Friday, November 06, 2009

The Year in Jim: Epilogue

"If I wasn't done before, I'm done now."

In the finals of the Grand Masters tournament in July, Alex caught a swing pass near the sideline. I was about 10 yards in front of him, being fronted, so I faked a step in and bolted long as he hucked the backhand. Because of the thin air or his poor touch, I had to keep chasing after it and laid out for it. I caught it a split-second after it hit the ground and put it down*. But as I got to my feet, I noticed that both of my arms were tingling.

* - I knew it was down and never considered calling it up, but I somehow had time to turn around and notice my defender pointing down before I did anything with the disc. Maybe I was paying attention to my hands. I later asked the observer whether he would have called it up, just to see what he said. He said it was down, but maybe he was just covering for himself.

At Regionals, down 6-4, we had turned it and I noticed DJ of GLUM was looking to throw it into the endzone, so I dropped off my guy. He threw it, and I had to take an awkward angle to the disc to try to block it. I missed and ended up hitting the ground. Once again, my arms were tingling, and I headed to the sideline for a break.

Around the same time, a similar feeling happened when I landed funny playing basketball. In all these cases, there was a sharp hit and an immediate sensation which began dissipating immediately and within about a minute I was back to normal.

Then at Nationals, it happened at least three times, but this time I didn't have the sharp hit. Once, I simply reached out suddenly to try to block a throw, and twice, I was simply running hard. The last time, my last point, I was sprinting to make a jumping bid at a block, but as I swing my arm down to jump up, my arm isn't responding right, and I am unable to jump. By this time even _I_ have become a little suspicious of what's going on (unless it's debilitating, I generally don't seek medical advice; even for nagging injuries, I don't do a whole lot except for occasional ice and ibuprofen and maybe rest; I considered it a major step this year when I bought several pairs of new shoes to combat nascent plantar fasciitis). I mention this to a few people over the next few hours, and tentatively make plans to see a doctor when I get back, when I get around to it.

That night, I end up at the beach after the bars close, and I'm standing next to Alex, no doubt spewing about something. Two of our friends see us and decide it'd be funny to tackle us (and I have to agree with that), so they rocham to see who gets whom and charge us. I see tje charge at the last second but can't prevent it and end up flat on my back. However, my legs immediately feel very heavy, and I realize that I can't get up. As soon as I am aware of it, I try to wiggle my toes and find that I can, and then I begin the struggle to get up. I can finally move my arms and legs after maybe a minute but it's like pins and needles, times 100. I can sit up a little bit, and can sorta flop my arm over. It takes me probably five minutes before I am able to stand under my own power. Never in this time range did I have any change in mental faculties, no shortness of breath or seeing stars (well, I guess I could see stars since we were outside and it was a clear night). Eventually I'm ok, and fortunately someone finds a doctor in the group and he interviews me and determines that I'm not in any imminent danger of paralysis or death, but that I really need to see someone as soon as I get back.

Over the next day and a half, I'm sore, though not appreciably sorer than I would be any other year, and my arms and legs feel a little weak. Additionally, my arms feel a little weird. I have a little trouble sleeping so take some ibuprofen.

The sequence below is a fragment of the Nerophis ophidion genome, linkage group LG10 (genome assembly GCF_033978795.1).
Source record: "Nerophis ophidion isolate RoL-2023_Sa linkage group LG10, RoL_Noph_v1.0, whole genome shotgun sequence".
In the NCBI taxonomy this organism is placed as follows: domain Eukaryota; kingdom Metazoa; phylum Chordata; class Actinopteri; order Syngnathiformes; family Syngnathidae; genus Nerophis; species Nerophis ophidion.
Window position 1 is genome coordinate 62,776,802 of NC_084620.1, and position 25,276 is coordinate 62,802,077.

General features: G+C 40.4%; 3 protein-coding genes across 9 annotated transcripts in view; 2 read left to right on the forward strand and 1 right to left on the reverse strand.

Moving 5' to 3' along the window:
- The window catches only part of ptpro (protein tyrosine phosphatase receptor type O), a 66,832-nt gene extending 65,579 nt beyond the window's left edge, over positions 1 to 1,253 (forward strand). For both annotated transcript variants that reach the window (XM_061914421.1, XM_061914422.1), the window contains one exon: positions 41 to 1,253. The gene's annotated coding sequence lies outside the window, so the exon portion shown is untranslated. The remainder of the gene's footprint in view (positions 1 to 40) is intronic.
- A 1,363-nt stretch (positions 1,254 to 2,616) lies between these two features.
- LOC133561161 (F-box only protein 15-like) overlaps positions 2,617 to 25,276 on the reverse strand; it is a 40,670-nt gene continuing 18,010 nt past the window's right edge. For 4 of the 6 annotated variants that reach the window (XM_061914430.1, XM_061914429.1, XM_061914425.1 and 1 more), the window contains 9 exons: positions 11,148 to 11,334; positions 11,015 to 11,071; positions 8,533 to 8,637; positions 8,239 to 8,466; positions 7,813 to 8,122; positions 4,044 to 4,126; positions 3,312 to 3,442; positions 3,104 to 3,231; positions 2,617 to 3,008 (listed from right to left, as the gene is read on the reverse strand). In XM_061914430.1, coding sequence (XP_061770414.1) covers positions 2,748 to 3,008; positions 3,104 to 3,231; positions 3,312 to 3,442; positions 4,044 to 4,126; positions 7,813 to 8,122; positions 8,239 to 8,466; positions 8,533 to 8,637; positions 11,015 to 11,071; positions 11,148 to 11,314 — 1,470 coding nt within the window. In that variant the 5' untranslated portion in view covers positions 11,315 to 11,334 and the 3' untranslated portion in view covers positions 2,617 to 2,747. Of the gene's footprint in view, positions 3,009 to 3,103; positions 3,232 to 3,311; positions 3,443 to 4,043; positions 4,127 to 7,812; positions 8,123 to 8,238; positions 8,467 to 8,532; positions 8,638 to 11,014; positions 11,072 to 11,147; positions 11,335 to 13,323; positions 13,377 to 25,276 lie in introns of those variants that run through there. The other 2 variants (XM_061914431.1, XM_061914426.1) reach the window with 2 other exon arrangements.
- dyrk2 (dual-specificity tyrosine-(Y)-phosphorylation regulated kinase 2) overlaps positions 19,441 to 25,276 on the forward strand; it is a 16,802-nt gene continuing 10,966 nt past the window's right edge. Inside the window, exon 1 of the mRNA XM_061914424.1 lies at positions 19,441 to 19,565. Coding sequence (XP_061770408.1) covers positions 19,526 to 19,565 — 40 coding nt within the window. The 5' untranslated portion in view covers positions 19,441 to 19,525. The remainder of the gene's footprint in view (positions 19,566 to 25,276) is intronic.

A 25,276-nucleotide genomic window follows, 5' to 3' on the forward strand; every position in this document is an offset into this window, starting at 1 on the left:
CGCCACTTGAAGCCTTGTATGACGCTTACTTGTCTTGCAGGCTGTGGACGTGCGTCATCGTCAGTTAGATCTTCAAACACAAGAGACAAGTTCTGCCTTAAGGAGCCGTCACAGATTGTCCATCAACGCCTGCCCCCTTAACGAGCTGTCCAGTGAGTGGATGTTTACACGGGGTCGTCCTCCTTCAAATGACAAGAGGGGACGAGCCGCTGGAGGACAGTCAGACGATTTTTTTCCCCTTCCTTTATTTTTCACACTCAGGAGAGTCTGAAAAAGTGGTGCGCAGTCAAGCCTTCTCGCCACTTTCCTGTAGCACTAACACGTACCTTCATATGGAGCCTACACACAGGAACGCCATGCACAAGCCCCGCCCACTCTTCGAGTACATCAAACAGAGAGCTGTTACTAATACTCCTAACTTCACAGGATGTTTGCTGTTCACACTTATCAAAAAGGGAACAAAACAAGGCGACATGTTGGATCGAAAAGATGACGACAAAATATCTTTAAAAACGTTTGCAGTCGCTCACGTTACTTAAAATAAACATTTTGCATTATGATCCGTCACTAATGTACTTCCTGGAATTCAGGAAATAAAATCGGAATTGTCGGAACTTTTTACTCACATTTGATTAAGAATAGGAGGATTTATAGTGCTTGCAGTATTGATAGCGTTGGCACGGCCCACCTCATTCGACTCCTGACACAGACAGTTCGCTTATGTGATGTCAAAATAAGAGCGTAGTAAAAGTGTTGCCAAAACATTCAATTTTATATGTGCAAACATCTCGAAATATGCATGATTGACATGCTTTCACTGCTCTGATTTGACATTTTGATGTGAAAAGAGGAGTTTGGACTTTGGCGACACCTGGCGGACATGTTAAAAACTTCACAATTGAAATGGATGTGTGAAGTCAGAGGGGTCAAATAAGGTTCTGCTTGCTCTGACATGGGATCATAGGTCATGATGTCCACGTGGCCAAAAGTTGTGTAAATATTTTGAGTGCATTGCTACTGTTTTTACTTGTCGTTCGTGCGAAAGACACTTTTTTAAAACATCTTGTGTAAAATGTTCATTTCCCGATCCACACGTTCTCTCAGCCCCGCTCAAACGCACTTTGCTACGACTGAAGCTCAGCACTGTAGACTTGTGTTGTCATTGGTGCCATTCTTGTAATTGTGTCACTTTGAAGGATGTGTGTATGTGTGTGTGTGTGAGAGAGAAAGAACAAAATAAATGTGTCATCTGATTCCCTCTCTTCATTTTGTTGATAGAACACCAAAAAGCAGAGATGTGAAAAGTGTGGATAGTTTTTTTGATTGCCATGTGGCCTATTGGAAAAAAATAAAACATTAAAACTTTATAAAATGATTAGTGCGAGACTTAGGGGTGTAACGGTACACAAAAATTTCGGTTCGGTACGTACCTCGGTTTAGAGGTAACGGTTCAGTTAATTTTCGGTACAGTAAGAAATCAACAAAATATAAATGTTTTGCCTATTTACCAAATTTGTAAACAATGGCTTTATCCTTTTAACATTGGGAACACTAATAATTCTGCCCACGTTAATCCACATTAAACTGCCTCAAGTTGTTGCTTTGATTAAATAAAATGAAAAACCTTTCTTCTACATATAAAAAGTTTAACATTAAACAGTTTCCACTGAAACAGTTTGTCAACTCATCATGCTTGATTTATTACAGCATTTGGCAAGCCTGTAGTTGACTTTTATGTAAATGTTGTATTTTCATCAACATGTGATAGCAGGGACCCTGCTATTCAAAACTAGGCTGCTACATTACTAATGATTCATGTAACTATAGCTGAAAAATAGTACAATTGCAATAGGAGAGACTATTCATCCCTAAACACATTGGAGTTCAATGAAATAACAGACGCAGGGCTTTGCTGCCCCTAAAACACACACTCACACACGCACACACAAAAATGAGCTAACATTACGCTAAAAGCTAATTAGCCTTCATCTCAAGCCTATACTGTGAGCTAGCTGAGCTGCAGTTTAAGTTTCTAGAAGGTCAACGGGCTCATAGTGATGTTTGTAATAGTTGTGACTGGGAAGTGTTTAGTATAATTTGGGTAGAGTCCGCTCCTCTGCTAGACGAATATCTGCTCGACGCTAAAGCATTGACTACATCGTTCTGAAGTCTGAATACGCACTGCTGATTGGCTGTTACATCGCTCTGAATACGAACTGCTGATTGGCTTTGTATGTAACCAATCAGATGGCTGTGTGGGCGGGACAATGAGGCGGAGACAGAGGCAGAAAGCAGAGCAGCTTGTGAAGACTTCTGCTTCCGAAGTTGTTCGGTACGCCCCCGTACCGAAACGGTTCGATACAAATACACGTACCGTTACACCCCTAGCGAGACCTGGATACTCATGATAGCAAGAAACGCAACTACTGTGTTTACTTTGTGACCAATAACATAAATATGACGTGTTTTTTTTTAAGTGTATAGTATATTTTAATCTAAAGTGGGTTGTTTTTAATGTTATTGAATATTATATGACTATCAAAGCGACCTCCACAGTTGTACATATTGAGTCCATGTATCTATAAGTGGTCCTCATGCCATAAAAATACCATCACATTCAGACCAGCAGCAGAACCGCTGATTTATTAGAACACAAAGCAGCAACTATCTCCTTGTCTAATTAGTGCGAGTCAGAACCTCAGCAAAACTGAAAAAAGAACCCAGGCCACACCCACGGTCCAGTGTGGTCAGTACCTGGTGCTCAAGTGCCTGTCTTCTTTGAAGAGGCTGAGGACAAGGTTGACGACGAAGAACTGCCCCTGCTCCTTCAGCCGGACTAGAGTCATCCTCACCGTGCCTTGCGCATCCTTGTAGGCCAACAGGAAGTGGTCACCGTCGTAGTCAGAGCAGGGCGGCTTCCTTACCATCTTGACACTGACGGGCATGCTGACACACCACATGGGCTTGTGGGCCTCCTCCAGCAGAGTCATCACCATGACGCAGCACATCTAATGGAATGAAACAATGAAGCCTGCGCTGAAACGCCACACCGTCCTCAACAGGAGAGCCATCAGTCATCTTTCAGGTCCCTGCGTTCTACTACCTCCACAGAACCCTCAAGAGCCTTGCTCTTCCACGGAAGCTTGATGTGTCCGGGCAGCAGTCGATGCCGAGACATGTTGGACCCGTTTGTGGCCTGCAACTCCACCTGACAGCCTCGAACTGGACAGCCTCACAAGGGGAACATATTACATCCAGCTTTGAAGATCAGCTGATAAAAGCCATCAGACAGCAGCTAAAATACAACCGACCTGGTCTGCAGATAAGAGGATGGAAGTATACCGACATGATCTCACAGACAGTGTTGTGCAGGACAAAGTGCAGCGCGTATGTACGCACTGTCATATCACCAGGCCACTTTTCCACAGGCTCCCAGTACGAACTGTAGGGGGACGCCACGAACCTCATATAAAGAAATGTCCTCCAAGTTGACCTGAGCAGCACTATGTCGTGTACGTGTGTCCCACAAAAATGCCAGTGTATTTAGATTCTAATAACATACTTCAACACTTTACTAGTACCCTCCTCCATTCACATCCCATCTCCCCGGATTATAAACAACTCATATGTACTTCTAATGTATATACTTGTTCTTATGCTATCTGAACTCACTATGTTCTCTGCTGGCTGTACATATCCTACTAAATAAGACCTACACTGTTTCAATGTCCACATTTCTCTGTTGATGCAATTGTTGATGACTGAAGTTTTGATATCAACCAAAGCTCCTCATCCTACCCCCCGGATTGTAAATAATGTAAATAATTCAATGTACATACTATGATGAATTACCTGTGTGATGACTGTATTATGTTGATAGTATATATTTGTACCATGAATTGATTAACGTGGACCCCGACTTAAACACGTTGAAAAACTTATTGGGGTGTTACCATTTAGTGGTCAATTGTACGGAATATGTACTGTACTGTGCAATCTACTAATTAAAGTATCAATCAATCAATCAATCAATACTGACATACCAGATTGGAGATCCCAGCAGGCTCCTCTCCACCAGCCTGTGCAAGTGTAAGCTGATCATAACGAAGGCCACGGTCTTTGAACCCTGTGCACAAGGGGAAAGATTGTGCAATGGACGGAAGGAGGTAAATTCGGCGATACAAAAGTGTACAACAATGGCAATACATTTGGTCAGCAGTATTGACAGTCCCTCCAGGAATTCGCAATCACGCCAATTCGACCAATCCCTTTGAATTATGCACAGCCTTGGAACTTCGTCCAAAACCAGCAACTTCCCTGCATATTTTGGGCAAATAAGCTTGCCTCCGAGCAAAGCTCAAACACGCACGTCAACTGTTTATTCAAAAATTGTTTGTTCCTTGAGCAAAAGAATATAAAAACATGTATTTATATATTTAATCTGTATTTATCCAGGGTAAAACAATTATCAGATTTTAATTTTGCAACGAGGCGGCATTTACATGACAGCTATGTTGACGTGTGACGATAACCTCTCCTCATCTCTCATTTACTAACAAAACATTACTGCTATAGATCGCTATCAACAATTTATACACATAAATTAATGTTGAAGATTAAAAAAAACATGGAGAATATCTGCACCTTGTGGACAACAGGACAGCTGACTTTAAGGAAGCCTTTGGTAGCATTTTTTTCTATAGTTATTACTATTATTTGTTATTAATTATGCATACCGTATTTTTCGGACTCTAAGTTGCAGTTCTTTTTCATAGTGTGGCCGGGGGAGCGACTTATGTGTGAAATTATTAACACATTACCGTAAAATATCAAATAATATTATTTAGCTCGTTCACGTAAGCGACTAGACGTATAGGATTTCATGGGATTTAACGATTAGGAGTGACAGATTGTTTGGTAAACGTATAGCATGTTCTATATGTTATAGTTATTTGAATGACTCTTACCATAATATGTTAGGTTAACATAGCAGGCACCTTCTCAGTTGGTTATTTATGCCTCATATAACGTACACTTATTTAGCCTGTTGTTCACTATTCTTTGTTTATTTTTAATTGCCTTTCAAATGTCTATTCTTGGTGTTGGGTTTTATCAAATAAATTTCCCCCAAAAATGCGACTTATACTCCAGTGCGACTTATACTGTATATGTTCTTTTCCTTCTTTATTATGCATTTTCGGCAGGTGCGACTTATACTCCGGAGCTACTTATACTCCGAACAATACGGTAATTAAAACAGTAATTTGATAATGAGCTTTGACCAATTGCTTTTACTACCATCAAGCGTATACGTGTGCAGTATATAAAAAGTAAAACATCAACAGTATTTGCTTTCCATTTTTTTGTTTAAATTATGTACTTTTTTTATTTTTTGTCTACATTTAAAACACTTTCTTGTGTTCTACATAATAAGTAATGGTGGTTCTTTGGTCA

I go to my PCP on Monday afternoon and describe my symptoms, she calls a specialist to discuss, and they set me up with X-Rays and an MRI. Within an hour of the MRI, I get a call at my house suggesting that I should probably go to the ER this evening instead of waiting until the morning, since the doctor would "hate to see a young guy like me paralyzed." (He quickly added that he'd hate to see any age person paralyzed.) We arrange for the boy to have a sleepover, and get to the ER at about 8. Now, I didn't really think there was any imminent danger, and they didn't whisk me to the front of the line, but they put me in an uncomfortable neck brace and make me lie down, where I stay for the next 8 hours or so. I tell them I had an MRI at another hospital, but when they finally see me four or five hours later, they ask me if I have the MRI. My wife has to then drive to the other hospital to get a CD of it (they don't share information electronically) so they can look at it. The resident on call is somewhat apologetic but otherwise the staff isn't all that attentive or sensitive to the fears of this patient. I eventually see a neurologist at about 2 or 3 in the morning (or was it 1?), and he's half-asleep. (The reason I was directed to this hospital was that the other one didn't have a neuro staff working.) After looking at the MRI, he tells me I can go home but they'll give me some steroids or other anti-inflammatory to reduce the swelling in my spinal cord. He goes off to ask his "spine guy", and comes back and says in a monotone, "Our spine guy got kinda excited when I said I was sending you home." "Is that excited happy or excited agitated?" I reply. "Yeah, he wants you to stay here tonight. How are you with that?" What do you think, bucko? Oh, after he leaves, the nurse comes back and says, "So, you'll be having surgery in a day or two, is that right?" Huh, how about that.

In another hour or two, I get some more X-rays and then get ushered upstairs to a room, where they finally remove that cursed neck brace and I can get to sleep for a bunch of hours. I get woken up at about 9:30 and am told that they are scheduling a CT scan as soon as they can. Around 2 they come in and tell me that it will be at 4. At 4 I am picked up and taken to the CT area, where I am propped up without a word for about 40 minutes. Finally I get taken in, the tech apologizes and says an emergency had to get screened, I jokingly say "but I was here first", and we get the CT scan done. Unfortunately, the "team" doesn't have time to look at it before their shift is over, and I have to hang out until "first thing in the morning" to get the results.